3.   Rep.   James   Robert  Williams--Burnt   Prairie   native--parents   came about   1820--he  was  born  1851--attended  University  of   Indiana   and Union  College  of  Law  in  Chicago--built  Castle,  house  across   from courthouse    designed    by    George   Franklin    barber    very    unique structure--lots  of  William's  in  county--county  judge  when  current courthouse  built  in  1883--also  responsible  for  lack  of  courthouse square,   by  trading  land  for  a  school  for  part  of  square   which  adjoined  his wife's family land--Shannons and Readys--US rep from  about 1890  to  1905--big campaigner for William Jennings Bryan, and  got  him to stop in Carmi during 1896 campaign. Died in California  in 1923--had car dealership  at  the  time--family big in oil in 1930s--2 sons,  one  of  which wife Claire, lived in Castle until about 1969, when she started trying to sell it--owned whole section of land in Carmi twp, recently purchased by  Henry  Absher--this  is where Claire's son died about  a  month  after Claire in 1989.

4.   Patrick  Dolan, Margaret Davis Land and  Enfield--might  mention Telitha Catherine Harrell Dartt, last "real daughter" of a revolutionary war veteran in Illinois--mention St.    Patrick's    church    settlement,   Enfield,    Seven    Mile    Prairie--Ann Rutledge--family    come   just   after   1815   and   left   about   1826  for Sangamon  co.--Dolan first came to Enfield area about 1839  and  went back  and  forth between Enfield, Evansville and  Cincinnati--attracted  other Catholics  to  the  area--Dolan, described as witty  and  eloquent,  was auctioneer when Enfield was platted and later served in Illinois legislature in  1870's.  Both  church-area settlement and  Enfield  itself  were  badly damaged   by  the  1925  tornado,  which  went  all  the  way   through Southern  Illinois  to  Griffin,  Indiana. The  Hanagan  family  had their house  blown  away  but they were okay. Mention William  H.  Borah,  a Wayne  County.  Native,  who  went to school  at  the  Enfield  College  and later became US Senator from Idaho, known as the Lion of Idaho.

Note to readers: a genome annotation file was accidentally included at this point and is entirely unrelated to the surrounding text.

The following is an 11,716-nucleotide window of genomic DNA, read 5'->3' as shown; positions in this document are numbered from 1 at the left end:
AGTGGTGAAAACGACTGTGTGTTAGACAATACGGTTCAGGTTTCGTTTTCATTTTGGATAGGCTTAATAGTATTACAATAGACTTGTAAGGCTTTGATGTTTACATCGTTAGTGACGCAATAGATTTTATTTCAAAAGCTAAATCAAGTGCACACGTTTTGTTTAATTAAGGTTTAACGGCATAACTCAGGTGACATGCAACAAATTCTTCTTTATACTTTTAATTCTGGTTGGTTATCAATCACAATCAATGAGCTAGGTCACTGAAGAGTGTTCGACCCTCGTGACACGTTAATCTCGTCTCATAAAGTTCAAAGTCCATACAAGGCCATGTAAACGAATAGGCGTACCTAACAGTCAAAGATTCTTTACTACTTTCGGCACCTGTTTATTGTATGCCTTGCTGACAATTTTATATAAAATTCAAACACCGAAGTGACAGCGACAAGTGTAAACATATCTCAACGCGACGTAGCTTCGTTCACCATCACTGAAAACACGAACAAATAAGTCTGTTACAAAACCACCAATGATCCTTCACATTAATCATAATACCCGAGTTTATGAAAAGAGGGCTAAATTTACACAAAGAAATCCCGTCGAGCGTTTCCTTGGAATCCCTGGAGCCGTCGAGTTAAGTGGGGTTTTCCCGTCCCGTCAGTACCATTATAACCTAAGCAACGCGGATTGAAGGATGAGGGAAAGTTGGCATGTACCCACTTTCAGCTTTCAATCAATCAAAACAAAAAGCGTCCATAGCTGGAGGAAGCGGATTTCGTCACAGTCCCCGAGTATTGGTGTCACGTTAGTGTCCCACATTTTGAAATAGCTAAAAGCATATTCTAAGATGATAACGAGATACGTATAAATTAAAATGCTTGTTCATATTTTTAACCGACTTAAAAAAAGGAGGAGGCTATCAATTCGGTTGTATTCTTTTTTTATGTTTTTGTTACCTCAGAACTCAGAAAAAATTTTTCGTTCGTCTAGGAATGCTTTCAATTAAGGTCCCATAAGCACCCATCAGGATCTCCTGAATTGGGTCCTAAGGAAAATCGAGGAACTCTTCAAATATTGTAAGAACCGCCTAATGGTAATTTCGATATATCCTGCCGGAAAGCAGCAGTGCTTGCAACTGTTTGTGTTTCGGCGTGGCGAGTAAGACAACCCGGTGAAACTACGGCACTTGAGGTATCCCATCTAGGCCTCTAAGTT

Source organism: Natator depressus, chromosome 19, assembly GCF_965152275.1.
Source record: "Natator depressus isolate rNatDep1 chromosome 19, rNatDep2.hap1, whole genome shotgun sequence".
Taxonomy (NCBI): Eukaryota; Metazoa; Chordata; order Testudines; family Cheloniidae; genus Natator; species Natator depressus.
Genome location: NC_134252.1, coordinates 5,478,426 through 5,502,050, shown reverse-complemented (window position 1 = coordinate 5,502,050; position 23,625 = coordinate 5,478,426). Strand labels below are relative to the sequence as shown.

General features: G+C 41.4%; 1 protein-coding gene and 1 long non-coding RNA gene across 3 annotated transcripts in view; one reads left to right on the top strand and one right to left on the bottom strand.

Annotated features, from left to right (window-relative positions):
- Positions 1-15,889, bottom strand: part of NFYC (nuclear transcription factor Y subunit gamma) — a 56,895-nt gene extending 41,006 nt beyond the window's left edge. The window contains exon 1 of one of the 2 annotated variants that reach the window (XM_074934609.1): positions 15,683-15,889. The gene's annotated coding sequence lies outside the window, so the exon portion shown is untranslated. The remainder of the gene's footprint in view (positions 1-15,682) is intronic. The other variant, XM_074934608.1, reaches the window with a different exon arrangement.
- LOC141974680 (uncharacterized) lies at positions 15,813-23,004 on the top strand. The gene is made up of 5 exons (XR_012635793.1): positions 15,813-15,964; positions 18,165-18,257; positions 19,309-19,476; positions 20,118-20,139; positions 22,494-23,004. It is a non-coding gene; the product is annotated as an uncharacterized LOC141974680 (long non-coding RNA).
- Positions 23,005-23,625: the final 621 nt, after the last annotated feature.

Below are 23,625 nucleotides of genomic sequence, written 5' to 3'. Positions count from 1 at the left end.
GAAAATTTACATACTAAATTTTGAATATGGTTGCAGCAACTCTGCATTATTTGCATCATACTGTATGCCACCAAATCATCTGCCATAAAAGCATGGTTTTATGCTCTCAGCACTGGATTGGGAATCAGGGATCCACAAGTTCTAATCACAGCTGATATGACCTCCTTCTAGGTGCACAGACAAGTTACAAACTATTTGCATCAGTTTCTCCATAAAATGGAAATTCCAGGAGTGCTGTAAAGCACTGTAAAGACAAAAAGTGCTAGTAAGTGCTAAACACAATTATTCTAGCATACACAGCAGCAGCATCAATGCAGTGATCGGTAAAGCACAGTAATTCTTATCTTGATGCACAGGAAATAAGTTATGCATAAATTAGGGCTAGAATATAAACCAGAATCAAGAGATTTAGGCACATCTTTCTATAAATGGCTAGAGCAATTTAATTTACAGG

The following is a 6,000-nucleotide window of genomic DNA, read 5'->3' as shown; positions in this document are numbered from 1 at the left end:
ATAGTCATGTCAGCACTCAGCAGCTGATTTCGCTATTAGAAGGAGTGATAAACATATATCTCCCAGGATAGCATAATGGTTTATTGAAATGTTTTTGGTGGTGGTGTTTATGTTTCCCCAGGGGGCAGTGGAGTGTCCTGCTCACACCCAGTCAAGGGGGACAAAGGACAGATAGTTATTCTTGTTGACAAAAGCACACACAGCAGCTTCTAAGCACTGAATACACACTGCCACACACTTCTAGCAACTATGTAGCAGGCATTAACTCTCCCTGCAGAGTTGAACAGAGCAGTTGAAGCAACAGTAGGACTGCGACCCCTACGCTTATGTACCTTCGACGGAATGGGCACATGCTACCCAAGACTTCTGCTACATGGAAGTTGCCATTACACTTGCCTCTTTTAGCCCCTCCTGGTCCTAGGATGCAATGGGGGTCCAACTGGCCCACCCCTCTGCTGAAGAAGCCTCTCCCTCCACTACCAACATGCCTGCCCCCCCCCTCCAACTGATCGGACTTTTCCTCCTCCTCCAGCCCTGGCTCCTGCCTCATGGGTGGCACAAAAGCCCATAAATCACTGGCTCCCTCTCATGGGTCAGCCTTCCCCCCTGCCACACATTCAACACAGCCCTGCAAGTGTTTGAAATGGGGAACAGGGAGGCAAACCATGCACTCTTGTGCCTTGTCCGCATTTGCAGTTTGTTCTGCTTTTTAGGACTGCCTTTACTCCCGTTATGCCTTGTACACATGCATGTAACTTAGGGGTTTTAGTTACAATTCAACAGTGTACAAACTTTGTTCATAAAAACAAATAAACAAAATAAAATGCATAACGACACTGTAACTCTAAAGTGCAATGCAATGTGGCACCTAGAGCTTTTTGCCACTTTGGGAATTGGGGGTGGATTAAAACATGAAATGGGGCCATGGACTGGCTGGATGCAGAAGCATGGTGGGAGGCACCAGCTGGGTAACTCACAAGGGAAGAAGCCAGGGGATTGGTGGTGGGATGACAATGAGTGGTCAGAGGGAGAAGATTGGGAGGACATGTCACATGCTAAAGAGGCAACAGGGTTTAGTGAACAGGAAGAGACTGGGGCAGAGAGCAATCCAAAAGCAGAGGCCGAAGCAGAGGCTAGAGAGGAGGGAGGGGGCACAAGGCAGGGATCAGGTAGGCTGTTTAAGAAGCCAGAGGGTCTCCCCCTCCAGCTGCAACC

5.   Ira  Shain  and  Carl  Shelton  and  Norris  City--early  settlers   to Seven  Mile  and  Village and Lick Creek did not have towns,  just  a  few churches, an occasional store or mill as center of community--Norris City   and  other  towns,  such  as  Roland,  Sacramento,  and   Gossett, which  was founded  when  the railroad  came  through  in  1870s--lots  of migration  to  MIssouri--these  two men are genealogists  of  great  note--Ira lived from 1871 to 1971--got into genealogy when he was about 80.  His research  is a bit hard to follow and needs more sourcing,  but  great for    time.    Have    been    arranged    into    booklets    at    Norris   City library--Kinsall,   Pearce,   Millspaugh,  Bruce,  Shain,  are   some   of   the  names.  Carl  Shelton  and  wife Lois  worked  on  genealogy  for  many years--Pearce  book  out, big database on computer.  Carl did a  lot  on census   transcriptions,   including   1920,   both   helped   on   Harriet's cemetery work and such. Harriett Vaught did transcriptions of marriages and cemeteries and a probate index.

6.   James Ratcliff--Old Beaver--born in Virginia--was county clerk and such--postmaster  for a time, circuit clerk, too--from 1818 to  1848,  and his old inn formerly housed our genealogy library--building was also  catalyst for   historical  society--A.  Lincoln  stayed  at  Ratcliff  Inn  during   1840 whig campaign tour. Granddaughter was Mrs. Frank E. Hay--Frank was  mayor in 1880s and owner of Hay and Webb bank, which went under in 1893.  This  was the Patty Webb who sat on Lincoln's lap on  trip  to  Mt. Carmel--the Historical Society owns the silver drinking cup she shared with Lincoln.